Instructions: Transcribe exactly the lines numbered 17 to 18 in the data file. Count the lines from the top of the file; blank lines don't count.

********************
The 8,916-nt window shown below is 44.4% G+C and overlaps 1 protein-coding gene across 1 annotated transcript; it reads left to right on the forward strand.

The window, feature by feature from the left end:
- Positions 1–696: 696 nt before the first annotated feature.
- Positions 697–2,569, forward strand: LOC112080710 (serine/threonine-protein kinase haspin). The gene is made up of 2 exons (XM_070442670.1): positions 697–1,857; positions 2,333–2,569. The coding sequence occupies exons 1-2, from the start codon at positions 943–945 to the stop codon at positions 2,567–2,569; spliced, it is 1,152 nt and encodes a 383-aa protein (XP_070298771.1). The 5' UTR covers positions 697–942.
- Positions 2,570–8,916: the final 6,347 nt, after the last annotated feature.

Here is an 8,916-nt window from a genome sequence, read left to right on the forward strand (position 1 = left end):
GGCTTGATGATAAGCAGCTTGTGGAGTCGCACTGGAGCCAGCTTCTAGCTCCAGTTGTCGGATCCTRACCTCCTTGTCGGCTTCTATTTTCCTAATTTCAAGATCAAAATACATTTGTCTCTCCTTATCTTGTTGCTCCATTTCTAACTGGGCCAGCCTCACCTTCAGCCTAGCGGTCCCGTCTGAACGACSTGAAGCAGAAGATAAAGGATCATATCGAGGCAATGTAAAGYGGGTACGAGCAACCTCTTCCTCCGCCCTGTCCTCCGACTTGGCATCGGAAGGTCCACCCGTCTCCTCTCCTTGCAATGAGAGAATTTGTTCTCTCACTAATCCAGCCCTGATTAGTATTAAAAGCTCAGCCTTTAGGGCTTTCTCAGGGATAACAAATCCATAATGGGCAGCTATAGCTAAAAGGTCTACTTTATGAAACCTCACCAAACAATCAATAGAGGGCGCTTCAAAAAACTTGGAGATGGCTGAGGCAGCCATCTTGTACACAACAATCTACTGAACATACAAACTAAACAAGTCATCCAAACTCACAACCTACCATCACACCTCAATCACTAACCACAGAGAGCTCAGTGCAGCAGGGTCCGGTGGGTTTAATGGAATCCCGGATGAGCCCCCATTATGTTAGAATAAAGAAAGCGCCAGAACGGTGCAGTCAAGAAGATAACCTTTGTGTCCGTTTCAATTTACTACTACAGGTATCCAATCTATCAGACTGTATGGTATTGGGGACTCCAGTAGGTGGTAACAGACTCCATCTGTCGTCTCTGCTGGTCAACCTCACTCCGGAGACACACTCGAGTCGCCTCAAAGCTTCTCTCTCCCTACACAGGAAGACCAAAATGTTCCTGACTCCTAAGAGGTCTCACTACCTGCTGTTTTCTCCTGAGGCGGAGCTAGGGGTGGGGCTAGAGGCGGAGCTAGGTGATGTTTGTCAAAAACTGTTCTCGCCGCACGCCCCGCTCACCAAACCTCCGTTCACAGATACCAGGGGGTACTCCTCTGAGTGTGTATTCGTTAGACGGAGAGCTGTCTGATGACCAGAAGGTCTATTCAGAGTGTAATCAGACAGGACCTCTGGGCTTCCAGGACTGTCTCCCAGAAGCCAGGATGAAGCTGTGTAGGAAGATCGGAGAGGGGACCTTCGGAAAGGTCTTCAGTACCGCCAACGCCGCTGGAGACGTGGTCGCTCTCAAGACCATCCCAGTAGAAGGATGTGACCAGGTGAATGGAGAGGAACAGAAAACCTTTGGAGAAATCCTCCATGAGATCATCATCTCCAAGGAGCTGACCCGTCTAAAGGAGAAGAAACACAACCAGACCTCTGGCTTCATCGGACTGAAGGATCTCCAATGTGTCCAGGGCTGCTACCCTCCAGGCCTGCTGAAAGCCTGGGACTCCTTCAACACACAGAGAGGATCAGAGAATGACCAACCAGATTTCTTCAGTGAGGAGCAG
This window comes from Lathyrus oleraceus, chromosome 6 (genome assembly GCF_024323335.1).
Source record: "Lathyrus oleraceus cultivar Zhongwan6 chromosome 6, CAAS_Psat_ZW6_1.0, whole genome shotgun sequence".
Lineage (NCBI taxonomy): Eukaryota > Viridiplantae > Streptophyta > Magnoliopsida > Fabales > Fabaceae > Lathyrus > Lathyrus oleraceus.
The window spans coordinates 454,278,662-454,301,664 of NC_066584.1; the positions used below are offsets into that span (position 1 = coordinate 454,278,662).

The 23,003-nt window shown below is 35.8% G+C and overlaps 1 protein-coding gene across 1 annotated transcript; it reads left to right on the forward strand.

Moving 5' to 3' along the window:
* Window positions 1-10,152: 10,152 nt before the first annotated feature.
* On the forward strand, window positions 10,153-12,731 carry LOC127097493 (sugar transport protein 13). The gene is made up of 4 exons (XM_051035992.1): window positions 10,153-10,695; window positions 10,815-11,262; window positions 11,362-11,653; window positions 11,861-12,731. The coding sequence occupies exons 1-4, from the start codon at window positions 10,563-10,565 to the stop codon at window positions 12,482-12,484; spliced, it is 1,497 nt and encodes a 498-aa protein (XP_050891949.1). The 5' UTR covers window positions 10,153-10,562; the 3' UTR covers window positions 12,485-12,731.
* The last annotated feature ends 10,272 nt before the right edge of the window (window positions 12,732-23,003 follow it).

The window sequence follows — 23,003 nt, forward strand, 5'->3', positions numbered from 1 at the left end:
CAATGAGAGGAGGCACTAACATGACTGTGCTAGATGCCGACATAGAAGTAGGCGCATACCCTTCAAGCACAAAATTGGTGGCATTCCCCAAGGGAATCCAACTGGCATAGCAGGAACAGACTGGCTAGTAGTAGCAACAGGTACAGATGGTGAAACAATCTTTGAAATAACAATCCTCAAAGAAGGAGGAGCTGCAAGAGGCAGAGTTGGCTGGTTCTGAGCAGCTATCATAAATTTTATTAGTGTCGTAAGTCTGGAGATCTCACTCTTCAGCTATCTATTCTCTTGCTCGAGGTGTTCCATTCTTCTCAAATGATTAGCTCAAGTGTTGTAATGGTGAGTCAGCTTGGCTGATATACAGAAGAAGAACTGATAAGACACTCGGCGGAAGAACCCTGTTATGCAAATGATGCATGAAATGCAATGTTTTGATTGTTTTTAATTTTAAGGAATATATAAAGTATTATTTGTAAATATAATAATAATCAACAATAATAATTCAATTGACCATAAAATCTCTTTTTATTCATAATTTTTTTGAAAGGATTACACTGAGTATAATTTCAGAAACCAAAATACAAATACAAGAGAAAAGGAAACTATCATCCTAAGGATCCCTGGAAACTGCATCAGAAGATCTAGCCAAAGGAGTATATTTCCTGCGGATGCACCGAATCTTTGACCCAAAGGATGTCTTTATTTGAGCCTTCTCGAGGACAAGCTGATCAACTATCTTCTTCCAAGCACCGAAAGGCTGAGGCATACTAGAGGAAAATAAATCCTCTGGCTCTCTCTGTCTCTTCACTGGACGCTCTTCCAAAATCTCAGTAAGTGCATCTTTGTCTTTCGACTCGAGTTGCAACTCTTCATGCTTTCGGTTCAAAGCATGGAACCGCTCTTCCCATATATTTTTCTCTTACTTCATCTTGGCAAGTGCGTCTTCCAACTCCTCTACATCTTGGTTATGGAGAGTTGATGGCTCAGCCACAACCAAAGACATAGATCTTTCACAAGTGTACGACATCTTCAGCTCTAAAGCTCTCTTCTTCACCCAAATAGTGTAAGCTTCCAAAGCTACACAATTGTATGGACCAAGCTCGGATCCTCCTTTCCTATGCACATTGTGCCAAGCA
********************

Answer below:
The window sequence follows — 23,003 nt, forward strand, 5'->3', positions numbered from 1 at the left end:
CAATGAGAGGAGGCACTAACATGACTGTGCTAGATGCCGACATAGAAGTAGGCGCATACCCTTCAAGCACAAAATTGGTGGCATTCCCCAAGGGAATCCAACTGGCATAGCAGGAACAGACTGGCTAGTAGTAGCAACAGGTACAGATGGTGAAACAATCTTTGAAATAACAATCCTCAAAGAAGGAGGAGCTGCAAGAGGCAGAGTTGGCTGGTTCTGAGCAGCTATCATAAATTTTATTAGTGTCGTAAGTCTGGAGATCTCACTCTTCAGCTATCTATTCTCTTGCTCGAGGTGTTCCATTCTTCTCAAATGATTAGCTCAAGTGTTGTAATGGTGAGTCAGCTTGGCTGATATACAGAAGAAGAACTGATAAGACACTCGGCGGAAGAACCCTGTTATGCAAATGATGCATGAAATGCAATGTTTTGATTGTTTTTAATTTTAAGGAATATATAAAGTATTATTTGTAAATATAATAATAATCAACAATAATAATTCAATTGACCATAAAATCTCTTTTTATTCATAATTTTTTTGAAAGGATTACACTGAGTATAATTTCAGAAACCAAAATACAAATACAAGAGAAAAGGAAACTATCATCCTAAGGATCCCTGGAAACTGCATCAGAAGATCTAGCCAAAGGAGTATATTTCCTGCGGATGCACCGAATCTTTGACCCAAAGGATGTCTTTATTTGAGCCTTCTCGAGGACAAGCTGATCAACTATCTTCTTCCAAGCACCGAAAGGCTGAGGCATACTAGAGGAAAATAAATCCTCTGGCTCTCTCTGTCTCTTCACTGGACGCTCTTCCAAAATCTCAGTAAGTGCATCTTTGTCTTTCGACTCGAGTTGCAACTCTTCATGCTTTCGGTTCAAAGCATGGAACCGCTCTTCCCATATATTTTTCTCTTACTTCATCTTGGCAAGTGCGTCTTCCAACTCCTCTACATCTTGGTTATGGAGAGTTGATGGCTCAGCCACAACCAAAGACATAGATCTTTCACAAGTGTACGACATCTTCAGCTCTAAAGCTCTCTTCTTCACCCAAATAGTGTAAGCTTCCAAAGCTACACAATTGTATGGACCAAGCTCGGATCCTCCTTTCCTATGCACATTGTGCCAAGCA